On July 6, Little Man Ice Cream opened the doors of its Flagship Ice Cream Factory. Located within Denver’s Sloan’s Lake neighborhood, the Factory is the most recent expansion of their ice cream empire. Starting in 2008, it has now expanded with unique hubs all over the Denver Metro area including Sweet Cooie’s in Congress Park, Old Town Churn Ice in Fort Collins and The Constellation Ice Cream in Stapleton. (A soft-serve spot in Park Hill and a Little Man outpost in DIA are still on the horizon). But even with all this growth, the most recent addition is the largest and most influential opening of the company’s future.
Before the opening of the factory, Little Man famously made all of its ice cream out of a small 800-square-foot Victorian home near its original location. Now the team has upgraded to a 6,000 square-foot space that was designed to be a real-life fantasy. Local architect Theodore (Ted) Schultz drew inspiration from both early 20th century factories — by using copper kettles similar to the former Wheat Ridge Jolly Rancher factory — and items of childhood wonder like merry-go-rounds, carousels and of course, ice cream.
“The space is designed to replicate the internal workings of an industrial ice cream churn, with a number of cylindrical shaped design features,” said Schultz. “They create a spinning effect like the inner-working of an ice cream machine and the unbounded delight that children feel as they spin around with excitement.”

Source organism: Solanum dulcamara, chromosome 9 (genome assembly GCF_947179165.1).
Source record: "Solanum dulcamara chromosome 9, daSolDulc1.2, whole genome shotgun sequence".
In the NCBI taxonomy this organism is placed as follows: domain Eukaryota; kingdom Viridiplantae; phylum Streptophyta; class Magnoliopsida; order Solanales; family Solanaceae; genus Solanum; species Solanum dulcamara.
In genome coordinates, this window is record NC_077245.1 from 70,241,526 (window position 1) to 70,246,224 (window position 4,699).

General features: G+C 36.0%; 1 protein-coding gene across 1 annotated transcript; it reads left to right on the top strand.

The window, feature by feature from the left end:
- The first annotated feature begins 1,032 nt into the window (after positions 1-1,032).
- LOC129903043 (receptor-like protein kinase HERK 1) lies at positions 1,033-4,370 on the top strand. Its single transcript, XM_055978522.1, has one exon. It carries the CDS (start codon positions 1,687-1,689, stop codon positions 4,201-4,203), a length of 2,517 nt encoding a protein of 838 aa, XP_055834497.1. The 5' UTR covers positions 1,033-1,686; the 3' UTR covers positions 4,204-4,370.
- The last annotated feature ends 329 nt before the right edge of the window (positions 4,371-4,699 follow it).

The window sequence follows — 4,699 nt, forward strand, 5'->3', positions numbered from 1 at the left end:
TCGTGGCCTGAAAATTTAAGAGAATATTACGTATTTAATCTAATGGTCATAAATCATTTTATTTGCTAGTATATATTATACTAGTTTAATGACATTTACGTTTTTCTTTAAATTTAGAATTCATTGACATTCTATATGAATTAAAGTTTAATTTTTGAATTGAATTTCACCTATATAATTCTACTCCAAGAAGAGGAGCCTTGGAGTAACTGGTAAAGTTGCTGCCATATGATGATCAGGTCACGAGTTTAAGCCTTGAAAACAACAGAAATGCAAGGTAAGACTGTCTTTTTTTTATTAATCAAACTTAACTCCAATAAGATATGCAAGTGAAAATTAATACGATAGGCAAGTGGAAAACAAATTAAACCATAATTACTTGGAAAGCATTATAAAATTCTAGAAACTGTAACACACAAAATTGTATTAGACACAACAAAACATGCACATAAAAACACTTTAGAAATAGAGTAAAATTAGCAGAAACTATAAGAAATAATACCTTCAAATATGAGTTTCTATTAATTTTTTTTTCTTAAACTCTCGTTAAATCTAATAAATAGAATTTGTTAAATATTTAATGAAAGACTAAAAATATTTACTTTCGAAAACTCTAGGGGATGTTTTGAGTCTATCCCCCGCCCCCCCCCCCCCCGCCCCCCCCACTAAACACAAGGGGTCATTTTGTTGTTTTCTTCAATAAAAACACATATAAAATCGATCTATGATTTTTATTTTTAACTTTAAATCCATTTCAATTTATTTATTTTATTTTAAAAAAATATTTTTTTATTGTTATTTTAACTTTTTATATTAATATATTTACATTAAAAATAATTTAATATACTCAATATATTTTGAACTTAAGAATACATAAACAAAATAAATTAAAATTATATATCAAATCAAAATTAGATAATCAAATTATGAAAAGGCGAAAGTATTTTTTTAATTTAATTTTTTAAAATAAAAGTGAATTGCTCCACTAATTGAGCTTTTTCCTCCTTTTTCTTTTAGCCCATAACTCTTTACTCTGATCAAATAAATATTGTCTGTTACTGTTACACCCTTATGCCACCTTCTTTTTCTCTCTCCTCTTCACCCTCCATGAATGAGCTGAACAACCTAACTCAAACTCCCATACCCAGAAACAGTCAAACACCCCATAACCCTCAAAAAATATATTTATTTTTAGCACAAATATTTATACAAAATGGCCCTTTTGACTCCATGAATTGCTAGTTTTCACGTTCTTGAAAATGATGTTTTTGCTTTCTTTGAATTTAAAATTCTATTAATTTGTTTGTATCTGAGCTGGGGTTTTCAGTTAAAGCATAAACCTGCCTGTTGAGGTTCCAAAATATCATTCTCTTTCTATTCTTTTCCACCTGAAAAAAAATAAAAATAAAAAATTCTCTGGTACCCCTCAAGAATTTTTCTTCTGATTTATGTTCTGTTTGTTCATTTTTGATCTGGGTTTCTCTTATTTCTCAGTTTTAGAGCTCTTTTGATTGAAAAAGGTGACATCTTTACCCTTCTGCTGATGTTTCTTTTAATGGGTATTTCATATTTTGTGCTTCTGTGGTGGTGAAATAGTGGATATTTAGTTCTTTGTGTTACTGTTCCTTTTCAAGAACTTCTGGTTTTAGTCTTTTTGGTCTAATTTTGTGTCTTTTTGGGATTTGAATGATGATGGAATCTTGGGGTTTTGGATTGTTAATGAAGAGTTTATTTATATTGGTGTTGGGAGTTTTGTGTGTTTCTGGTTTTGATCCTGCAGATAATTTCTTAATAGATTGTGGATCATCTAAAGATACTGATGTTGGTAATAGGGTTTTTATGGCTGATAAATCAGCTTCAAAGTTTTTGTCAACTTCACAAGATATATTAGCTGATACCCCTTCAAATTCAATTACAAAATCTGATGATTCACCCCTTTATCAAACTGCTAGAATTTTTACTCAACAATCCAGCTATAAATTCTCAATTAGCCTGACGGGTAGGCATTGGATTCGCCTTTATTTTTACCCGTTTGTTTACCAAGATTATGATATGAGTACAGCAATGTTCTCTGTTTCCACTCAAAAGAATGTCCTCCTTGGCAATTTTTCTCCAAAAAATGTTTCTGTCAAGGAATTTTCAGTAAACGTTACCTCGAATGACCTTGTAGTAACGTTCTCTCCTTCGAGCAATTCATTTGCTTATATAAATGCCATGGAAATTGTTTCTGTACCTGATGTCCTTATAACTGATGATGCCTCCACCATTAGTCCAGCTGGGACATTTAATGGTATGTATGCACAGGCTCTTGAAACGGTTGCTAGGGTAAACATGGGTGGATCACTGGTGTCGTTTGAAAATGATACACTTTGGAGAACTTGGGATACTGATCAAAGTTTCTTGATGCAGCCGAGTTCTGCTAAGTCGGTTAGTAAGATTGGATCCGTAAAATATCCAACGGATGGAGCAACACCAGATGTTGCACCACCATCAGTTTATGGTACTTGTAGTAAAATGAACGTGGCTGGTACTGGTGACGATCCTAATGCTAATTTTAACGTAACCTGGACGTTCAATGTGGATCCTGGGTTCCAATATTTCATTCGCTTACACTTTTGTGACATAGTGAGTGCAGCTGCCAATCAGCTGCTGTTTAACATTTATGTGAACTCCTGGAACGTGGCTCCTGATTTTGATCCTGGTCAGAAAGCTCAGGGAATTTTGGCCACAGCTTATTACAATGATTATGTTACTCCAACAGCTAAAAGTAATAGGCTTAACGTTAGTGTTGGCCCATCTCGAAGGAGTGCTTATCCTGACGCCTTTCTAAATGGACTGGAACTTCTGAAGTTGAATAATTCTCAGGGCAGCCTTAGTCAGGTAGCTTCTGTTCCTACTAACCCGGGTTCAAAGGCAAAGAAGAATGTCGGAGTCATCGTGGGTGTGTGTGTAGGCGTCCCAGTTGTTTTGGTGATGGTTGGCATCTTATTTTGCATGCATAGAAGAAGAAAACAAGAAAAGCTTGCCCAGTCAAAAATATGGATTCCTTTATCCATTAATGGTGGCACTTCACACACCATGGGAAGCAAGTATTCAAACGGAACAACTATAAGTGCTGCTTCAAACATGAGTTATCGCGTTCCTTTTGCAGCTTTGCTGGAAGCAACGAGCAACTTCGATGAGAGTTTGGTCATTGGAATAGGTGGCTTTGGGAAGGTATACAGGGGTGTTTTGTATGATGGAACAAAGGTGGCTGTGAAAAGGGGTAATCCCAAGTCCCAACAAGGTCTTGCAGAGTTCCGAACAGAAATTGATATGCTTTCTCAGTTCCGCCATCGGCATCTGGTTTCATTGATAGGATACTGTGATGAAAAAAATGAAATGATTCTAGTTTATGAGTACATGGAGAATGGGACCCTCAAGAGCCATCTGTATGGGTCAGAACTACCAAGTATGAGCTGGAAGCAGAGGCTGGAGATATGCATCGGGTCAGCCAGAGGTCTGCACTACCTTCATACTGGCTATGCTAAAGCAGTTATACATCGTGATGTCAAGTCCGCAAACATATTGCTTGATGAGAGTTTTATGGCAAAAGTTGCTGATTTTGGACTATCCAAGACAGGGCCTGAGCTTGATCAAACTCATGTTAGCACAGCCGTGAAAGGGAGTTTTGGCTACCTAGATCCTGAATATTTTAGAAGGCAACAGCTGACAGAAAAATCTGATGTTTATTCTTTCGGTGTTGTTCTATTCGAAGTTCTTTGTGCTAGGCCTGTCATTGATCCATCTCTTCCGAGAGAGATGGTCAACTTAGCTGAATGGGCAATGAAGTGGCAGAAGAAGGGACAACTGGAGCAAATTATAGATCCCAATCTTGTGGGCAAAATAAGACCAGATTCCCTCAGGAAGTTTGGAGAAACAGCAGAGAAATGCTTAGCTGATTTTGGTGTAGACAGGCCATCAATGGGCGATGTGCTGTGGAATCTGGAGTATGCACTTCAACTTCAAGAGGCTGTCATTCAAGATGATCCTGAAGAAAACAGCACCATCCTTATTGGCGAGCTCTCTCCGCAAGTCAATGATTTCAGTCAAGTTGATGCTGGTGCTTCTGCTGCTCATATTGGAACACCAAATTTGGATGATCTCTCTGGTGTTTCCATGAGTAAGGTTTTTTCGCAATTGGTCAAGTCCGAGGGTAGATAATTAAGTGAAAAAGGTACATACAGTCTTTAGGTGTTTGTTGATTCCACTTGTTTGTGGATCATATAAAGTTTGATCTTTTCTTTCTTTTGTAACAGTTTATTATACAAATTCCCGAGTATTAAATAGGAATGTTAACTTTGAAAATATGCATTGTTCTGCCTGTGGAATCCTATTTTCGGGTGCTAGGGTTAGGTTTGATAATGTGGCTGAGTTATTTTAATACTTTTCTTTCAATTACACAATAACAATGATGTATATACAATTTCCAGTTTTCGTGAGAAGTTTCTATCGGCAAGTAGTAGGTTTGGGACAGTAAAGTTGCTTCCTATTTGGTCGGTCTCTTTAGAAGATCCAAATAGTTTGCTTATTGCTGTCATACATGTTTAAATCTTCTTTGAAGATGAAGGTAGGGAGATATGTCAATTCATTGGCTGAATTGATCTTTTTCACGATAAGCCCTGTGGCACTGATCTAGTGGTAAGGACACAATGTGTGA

That childlike feeling encompasses the entirety of the factory with touches such as a slide at the very top of the stairs that look over the factory floor – which was hand built by Little Man Ice Cream owner and founder Paul Tamburello and a friend. Additionally, Tamburello and Schultz worked together to create an open space where people can experience the ice cream being made before their very eyes.
“With ‘The Factory,’ we’re giving our guests the opportunity to explore the heart of our operation in a completely interactive way,” said Tamburello. “We’ve combined a number of unique design elements that allow guests to truly experience our process. We can finally open up the curtain and unveil the chef-driven mystery of ice cream making in a thoroughly engaging way.”
Glass panels are the only walls that separate guests from the cool creations which take a chilly trip into the freezers and are then delivered by a conveyor belt system in buckets right to the counter to be scooped and served up. Now with the new larger factory, the team and chef Claire Fields are able to use space to whip up even more ice cream and act as a test kitchen to create new and innovative flavors and test out new seasonal treats. It is also home to an in house bakery where cookies, brownies and other confectionaries are concocted.
Some of these new treats include a Strawberry Surprise shake with Nerds candy and a Blowpop lollipop ($6) and a plated thyme ice cream and buttermilk pannacotta, or you can always go with classic delights such a scoop of salted oreo ice cream or an ice cream sammie. If you aren’t able to delight in the creamy goodness to dairy – no worries, Little Man has you covered with non-dairy flavors such as a vegan salted chocolate oreo and a vegan banana bruleé.
Like its other locations, the Little Man Ice Cream team aims to reflect the neighborhood around them. For the Factory, they plan on working with local artists to incorporate more art and interactive installations. For example, its current entry was created to simulate the inside of a freezer – much like what ice cream sees as it chills to perfection. Additionally, the team decided to forgo parking so visitors have to embrace and explore other ventures that Colfax holds.
“It’s extremely exciting to join this unique community; to share the values of the neighborhood’s past and be a part of its exciting future,” said Tamburello.
The Factory is located at 4411 W. Colfax Avenue, Denver and is open Tuesday-Thursday from 2 -10 p.m.; Friday-Saturday, 11 a.m. -10 p.m. and Sunday: 11 a.m. – 9 p.m.
All Photography by Lauren Magin.